March 25, 2008 - United Press International - China is ready to join the Iran-Pakistan gas pipeline if India drops out of the $7.4 billion project, Dawn newspaper reported Tuesday quoting Pakistani sources. The report said Pakistan had urged Iran earlier this month to make the project final by next month because of its growing demand for natural gas. Iran informed Pakistan if India remained reluctant to join the project under pressure from the United States, Iran would then invite China to do so, the report said. "(The) Chinese have told us that they are ready to join it," a source in Pakistani petroleum ministry told Dawn. While Pakistan and Iran have completed a gas purchase agreement, India is yet to do so largely because of differences with Pakistan over the transit fee for the fuel transported through Pakistan. The report said Pakistan wants Iran to increase the volume of gas it will supply by 50 percent if India opts out of the deal. It wasn't clear how the specifications would change if China comes into the project.
Russia in Iraqi oil push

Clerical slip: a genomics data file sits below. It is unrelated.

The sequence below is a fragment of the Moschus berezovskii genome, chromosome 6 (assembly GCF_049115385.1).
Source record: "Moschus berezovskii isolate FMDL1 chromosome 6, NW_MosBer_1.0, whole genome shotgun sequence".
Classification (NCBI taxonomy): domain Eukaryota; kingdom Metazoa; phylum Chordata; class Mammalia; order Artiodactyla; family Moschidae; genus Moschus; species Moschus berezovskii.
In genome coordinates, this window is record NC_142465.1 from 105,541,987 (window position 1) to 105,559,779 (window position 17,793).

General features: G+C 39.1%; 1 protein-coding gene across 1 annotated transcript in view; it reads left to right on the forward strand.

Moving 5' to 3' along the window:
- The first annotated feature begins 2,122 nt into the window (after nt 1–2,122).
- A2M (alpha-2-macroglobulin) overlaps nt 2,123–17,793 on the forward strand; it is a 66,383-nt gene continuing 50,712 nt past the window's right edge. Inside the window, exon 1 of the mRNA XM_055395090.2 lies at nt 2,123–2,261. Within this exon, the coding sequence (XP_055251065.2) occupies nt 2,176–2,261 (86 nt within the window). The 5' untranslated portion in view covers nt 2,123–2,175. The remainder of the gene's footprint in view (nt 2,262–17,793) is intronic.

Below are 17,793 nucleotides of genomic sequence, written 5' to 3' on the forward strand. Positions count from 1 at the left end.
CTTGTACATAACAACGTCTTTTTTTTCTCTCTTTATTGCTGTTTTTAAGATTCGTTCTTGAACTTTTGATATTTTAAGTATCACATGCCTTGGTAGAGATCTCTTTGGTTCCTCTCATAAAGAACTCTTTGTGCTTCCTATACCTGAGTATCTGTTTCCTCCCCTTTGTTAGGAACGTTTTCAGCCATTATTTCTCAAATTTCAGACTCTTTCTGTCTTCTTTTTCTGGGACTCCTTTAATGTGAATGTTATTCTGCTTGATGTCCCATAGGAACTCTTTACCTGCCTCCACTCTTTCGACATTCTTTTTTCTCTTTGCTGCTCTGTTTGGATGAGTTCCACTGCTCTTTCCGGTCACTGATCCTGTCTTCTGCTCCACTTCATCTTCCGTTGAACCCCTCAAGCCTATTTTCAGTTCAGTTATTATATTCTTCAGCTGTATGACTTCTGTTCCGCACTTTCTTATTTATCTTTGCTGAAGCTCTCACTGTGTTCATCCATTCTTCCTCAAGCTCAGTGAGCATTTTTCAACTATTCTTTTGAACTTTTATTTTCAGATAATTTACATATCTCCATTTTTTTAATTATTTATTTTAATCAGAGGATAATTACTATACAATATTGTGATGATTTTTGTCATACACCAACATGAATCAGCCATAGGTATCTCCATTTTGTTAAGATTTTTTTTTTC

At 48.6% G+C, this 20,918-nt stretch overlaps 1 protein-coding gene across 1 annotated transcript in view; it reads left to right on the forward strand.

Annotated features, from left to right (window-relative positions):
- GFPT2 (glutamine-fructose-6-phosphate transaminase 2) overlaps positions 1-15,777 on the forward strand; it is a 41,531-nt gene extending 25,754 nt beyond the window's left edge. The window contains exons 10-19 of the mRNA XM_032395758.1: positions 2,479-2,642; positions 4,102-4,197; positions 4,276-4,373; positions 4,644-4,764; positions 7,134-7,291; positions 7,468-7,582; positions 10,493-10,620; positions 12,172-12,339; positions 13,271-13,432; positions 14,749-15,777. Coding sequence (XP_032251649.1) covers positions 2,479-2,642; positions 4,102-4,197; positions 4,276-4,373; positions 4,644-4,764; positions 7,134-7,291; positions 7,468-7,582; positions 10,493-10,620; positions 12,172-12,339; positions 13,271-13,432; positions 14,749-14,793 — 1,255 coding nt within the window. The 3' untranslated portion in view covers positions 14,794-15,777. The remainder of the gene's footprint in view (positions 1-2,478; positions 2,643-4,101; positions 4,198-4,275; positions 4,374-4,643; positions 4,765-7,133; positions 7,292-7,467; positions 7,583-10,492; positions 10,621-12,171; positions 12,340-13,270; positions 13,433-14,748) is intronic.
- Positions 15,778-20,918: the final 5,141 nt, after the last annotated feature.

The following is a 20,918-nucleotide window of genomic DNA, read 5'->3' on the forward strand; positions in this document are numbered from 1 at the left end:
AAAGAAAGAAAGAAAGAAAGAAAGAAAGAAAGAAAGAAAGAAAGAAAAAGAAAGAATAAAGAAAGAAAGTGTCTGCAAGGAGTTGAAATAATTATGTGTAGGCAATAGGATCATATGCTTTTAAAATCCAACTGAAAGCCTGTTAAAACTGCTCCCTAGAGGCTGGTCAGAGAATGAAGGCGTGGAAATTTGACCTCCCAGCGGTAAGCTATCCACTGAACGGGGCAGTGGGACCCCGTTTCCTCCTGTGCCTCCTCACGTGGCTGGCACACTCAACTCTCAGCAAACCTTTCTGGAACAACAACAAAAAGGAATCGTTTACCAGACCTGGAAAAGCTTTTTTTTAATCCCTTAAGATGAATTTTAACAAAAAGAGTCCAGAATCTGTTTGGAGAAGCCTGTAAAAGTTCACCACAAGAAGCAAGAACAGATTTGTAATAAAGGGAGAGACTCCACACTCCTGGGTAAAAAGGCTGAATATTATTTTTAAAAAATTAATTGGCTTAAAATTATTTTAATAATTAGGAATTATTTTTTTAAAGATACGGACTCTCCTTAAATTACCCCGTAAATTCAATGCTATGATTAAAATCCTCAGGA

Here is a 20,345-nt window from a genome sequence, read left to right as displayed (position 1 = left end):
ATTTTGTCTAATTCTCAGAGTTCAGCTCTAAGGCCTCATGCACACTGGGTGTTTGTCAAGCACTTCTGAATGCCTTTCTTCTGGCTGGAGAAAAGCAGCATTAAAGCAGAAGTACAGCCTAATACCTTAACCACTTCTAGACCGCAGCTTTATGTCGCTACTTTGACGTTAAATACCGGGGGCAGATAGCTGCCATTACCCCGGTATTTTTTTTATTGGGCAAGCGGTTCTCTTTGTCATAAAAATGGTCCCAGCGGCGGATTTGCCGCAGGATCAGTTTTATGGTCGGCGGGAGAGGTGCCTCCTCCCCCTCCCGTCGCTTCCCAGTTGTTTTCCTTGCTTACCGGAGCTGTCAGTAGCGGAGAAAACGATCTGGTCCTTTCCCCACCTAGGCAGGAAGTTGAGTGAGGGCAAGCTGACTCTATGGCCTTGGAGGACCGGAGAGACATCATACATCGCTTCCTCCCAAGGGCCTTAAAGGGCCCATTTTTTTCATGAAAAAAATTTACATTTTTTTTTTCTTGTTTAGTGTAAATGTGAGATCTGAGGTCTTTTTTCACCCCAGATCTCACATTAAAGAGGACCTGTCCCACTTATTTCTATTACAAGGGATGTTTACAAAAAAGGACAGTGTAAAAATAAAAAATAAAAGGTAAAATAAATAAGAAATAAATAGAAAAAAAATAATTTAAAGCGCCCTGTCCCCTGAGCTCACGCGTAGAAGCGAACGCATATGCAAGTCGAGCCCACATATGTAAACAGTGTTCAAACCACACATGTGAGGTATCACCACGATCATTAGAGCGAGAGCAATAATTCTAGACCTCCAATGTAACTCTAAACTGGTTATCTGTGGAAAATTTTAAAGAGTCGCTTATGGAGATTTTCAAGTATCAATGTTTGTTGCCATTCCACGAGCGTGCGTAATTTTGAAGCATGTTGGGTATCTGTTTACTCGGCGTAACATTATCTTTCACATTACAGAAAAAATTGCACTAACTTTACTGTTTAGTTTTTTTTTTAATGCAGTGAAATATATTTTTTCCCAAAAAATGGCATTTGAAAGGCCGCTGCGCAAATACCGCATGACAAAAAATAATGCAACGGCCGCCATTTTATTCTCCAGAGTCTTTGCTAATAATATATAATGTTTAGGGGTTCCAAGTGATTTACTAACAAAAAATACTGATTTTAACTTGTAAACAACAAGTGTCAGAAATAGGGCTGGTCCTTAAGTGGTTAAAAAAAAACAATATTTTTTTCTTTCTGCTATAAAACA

24 March 2008 - Upstream OnLine - Russian President Vladimir Putin called on Iraq to support Russian investments as the head of oil major Lukoil landed in Baghdad in a bid to revive a Saddam Hussein-era oil deal. Moscow has long fought hard to regain some of the Iraqi positions lost after the US led invasion, including the $3.7 billion deal to develop the West Qurna oilfield. Putin's appeal to Iraq, in a letter to Iraqi Prime Minister Nuri al-Maliki, was the highest-level intervention to date. "Our companies are ready to increase their contribution to rebuilding and modernising Iraq's economic infrastructure, primarily in the oil and gas industries where we have accumulated large experience and have good prospects for the future," the Kremlin quoted Putin as saying in the letter. "I hope the Russian business community's intent to broaden cooperation will receive appropriate support from the Iraqi leadership," the Kremlin quoted the letter as saying. According to Reuters, the Kremlin said the letter specifically mentioned a project to rebuild a pipeline from Iraq's Kirkuk oilfield to Syria's Mediterranean terminal of Banias, in which Russian firms hope to participate, as well as the West Qurna field. Lukoil head Vagit Alekperov and Russia's deputy foreign minister, Alexander Sultanov are currently visiting Baghdad to meet Iraq's political leaders. "The chief of Lukoil will discuss with the Iraqi oil ministry the former oil contracts which have problems, one of which is the contract for West Qurna," Hoshiyar Zebari, Iraq's foreign minister, told reporters. LUKOIL has long hoped to revive the 1997 deal to tap one of Iraq's biggest oil deposits, but talks have been complicated by the fact that the contract was scrapped by the government of Saddam Hussein shortly before it was toppled in 2003. Baghdad is also in discussions with Chevron and Total to develop the same field. "We suggested to them they had better to discuss this issue directly with the oil ministry to reach a satisfactory compromise for both sides and not to be the prisoners of the past," Zebari said. "This contract, according to the Iraqi government, is cancelled," he added.